- This king’s rejection of the liberal reforms introduced in his absence (while deposed by Napoleon) eventually represented the final straw for the creoles. When he returned as an absolutist leader who sought to limit the power of the colonies and who rejected the constitiution written in 1812, the colonists who had been loyal to him abandoned ship and realized that they would need to be the ones to rule in the Americas. While he is not the last king in Spain, he is the king whose reign marks the final collapse of the Spanish empire in the Americas.
- For centuries, the loyalties of Spaniards had been to their king. This was an intensely direct and personal relationship that dated back to the Middle Ages. The Bourbon kings of the 18the century, however, moved away from this relationship and ruled using a more bureaucratic and rational system as compared to the more personalistic ethos of the Hapsburgs. This helps explain why at that point in history Spaniards begin to question the role of the king for the first time and why the idea of rule by someone other than the Spanish king is even possible.
- After 1750, the Spanish monarchy practiced open and systematic discrimination against the creoles. They were seen to be less competent and less loyal than peninsulares and therefore three of every four major imperial appointments went to the latter. Worse still, many positions were taken from creoles and given to peninsulares in an attempt to shore up royal authority in the Americas.
- This man issued the Plan de Iguala on February 24,1821, which led to the independence of Mexico. It called for a constitutional monarchy and the protection of “union, religion, and Independence.” Unlike the earlier popular (i.e., of the people/masses) movements, this movement was supported by the conservative forces: the Church, the military, the upper classes, and the creole elites. Although technically he liberated Mexico, neither he nor this date are celebrated as part of Mexican independence (As noted elsewhere, Sept. 16, has this distinction).
- This was the revolutionary counterpart to Simón Bolívar in the southern parts of South America. An Argentinean and former Spanish military officer, this man is seen as the “Libertador” of the Southern Cone.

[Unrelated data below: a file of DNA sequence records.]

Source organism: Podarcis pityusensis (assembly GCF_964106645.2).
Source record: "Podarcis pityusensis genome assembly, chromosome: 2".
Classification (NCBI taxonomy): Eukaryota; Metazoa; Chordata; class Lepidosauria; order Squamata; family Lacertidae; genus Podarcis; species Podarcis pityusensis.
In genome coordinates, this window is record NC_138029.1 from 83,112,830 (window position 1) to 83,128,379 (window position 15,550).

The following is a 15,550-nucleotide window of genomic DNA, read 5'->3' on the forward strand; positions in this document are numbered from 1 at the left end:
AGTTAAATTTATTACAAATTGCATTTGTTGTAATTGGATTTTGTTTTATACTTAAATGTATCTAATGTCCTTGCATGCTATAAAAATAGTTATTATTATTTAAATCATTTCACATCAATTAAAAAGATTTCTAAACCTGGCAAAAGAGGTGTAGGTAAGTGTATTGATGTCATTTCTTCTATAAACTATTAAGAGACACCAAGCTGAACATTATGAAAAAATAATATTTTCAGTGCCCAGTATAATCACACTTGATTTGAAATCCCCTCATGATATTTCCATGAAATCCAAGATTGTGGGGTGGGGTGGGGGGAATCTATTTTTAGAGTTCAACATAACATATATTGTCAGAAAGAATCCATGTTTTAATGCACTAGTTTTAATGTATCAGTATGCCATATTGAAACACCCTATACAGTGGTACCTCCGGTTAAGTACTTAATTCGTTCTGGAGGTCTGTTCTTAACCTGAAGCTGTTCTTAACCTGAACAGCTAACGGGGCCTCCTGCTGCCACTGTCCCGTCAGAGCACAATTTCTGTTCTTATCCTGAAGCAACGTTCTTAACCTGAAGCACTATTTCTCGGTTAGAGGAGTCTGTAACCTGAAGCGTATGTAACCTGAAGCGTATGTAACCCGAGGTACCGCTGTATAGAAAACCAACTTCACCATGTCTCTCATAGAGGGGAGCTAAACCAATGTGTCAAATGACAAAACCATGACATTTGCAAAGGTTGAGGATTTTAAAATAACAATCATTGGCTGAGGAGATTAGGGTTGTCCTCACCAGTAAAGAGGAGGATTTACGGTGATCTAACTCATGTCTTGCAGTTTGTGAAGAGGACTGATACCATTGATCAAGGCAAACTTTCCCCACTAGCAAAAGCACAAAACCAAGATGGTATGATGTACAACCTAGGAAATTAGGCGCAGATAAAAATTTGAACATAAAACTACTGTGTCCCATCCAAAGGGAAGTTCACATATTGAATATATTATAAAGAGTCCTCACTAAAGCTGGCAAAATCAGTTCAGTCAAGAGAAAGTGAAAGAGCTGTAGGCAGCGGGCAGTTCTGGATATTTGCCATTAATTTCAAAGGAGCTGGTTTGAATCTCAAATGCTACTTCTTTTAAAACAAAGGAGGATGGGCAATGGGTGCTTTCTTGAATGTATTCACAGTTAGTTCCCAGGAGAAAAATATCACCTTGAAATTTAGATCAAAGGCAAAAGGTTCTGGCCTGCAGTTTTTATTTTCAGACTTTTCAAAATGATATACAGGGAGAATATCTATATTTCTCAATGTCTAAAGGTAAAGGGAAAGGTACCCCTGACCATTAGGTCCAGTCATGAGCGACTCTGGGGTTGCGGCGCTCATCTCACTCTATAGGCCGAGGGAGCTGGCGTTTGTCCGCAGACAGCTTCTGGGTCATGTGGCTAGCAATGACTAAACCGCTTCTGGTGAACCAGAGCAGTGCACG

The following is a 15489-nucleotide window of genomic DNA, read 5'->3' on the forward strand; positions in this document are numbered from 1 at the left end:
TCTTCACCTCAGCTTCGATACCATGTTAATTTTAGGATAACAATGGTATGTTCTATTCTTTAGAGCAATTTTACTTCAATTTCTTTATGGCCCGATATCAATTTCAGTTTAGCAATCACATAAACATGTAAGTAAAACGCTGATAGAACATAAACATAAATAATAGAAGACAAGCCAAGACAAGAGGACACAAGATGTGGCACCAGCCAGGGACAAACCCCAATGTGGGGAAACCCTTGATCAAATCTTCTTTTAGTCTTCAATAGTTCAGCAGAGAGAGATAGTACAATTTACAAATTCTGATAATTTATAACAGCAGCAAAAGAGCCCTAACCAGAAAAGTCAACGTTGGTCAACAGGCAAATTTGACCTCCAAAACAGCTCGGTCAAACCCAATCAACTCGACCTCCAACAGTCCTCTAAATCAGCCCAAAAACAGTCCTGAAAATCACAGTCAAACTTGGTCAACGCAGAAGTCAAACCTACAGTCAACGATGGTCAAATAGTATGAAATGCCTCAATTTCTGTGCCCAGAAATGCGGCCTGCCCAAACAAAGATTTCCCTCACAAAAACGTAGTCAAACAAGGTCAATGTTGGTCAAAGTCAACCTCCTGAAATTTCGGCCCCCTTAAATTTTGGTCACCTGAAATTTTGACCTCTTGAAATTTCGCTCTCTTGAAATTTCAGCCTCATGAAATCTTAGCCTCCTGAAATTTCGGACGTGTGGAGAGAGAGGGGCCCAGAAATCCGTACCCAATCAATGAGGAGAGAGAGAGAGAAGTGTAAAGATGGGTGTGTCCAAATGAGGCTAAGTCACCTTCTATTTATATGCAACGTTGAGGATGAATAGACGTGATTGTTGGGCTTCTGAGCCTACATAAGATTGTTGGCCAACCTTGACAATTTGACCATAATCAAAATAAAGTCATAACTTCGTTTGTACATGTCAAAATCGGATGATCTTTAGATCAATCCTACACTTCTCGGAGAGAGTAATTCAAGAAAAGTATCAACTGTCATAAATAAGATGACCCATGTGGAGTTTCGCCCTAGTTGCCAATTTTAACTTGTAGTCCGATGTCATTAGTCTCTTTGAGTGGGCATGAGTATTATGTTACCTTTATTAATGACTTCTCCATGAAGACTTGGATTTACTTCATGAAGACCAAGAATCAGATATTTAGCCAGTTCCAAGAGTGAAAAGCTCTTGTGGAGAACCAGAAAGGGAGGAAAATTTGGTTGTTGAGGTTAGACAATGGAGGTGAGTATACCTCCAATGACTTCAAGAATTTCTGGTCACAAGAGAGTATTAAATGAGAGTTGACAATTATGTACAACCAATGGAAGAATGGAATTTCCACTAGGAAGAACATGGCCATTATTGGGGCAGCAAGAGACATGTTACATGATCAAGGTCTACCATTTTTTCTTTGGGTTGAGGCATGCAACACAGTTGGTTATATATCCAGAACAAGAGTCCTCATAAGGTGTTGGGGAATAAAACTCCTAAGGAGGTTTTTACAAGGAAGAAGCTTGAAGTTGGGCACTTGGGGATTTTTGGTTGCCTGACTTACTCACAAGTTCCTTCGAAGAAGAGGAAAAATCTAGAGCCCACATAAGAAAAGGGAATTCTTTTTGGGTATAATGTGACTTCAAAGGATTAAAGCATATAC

- It can be said that despite the liberal principles of the Enlgihtenment that helped drive the movements for independence (especially the social and political rights), these principles do not flourish in the aftermath of independence. Some historians even refer to this situation with the expression “Same mule, different rider” since the creole elite—another white Europeanized minority—took the place of the “peninsulares.” We see no real change with respect to the issues of race, class, and rights for the vast majorty of the mixed race, African, and indigenous inhabitants.
- Before its independence in 1903, Panama was part of ______.
- This country is described as the most unsual country in the Americas in the nineteenth century. It was under control of the Viceroyalty of La Plata and was seen as perhaps the most racially, culturally, and linguistically mixed area in Spanish America. There were some 30 Jesuit missions there with as as many as 100,000 Guaraní indians around them. These Indians and the Spaniards mixed to create a unique mestizo society.
- Before independence, Gran Colombia was made up of all of the following countries except ____.
- Of all the regions of Spanish America, the creoles of Central America were the ones who most wanted independence from Spain. The powerful elite families there wanted to enact social and political changes that would bring about equal rights for the masses (comprised of African, indigenous, and the poor).
- The path to independence taken by Brazil was remarkably similar to that of the Spanish American nations. Brazil broke with its monarchical past in one decisive blow and became a federal state.
- This Venezuelan is the greatest of all Latin American revolutionary figures. He is seen, especially in the northern countries of South America, as the “Liberator.” He is their George Washington, so to speak.
- This man as seen as one of the heroes of Chilean independence. The son of an Irish father who had been Viceroy of Peru, he was educated in Europe and returned to Spanish America in 1802. He helped José de San Martín train and equip an “Army of the Andes,” an army which helped liberate the nation. For his efforts, he was named Supreme Dictator of Chile